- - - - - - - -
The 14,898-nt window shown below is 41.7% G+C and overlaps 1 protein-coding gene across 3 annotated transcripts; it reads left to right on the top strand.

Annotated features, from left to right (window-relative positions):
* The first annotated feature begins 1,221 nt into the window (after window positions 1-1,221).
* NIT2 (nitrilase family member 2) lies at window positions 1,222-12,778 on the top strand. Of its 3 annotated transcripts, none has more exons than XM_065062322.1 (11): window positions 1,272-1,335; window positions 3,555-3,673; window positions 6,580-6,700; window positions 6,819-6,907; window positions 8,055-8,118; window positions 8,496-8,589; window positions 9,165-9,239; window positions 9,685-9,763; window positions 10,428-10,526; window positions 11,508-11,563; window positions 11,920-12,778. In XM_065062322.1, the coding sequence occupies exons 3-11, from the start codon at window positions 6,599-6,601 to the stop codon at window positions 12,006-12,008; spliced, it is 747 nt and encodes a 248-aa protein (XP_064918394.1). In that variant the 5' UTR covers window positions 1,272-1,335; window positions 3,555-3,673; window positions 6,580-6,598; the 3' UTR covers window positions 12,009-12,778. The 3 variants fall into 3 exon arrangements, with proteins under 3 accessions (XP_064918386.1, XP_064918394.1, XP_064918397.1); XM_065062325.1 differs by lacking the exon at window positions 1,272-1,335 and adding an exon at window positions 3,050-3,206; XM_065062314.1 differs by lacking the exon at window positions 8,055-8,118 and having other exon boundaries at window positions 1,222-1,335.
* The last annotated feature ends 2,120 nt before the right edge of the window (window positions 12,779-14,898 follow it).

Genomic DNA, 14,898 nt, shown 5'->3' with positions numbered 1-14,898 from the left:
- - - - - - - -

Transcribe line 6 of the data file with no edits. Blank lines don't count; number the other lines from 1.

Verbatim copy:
Genomic DNA, 14,898 nt, shown 5'->3' with positions numbered 1-14,898 from the left: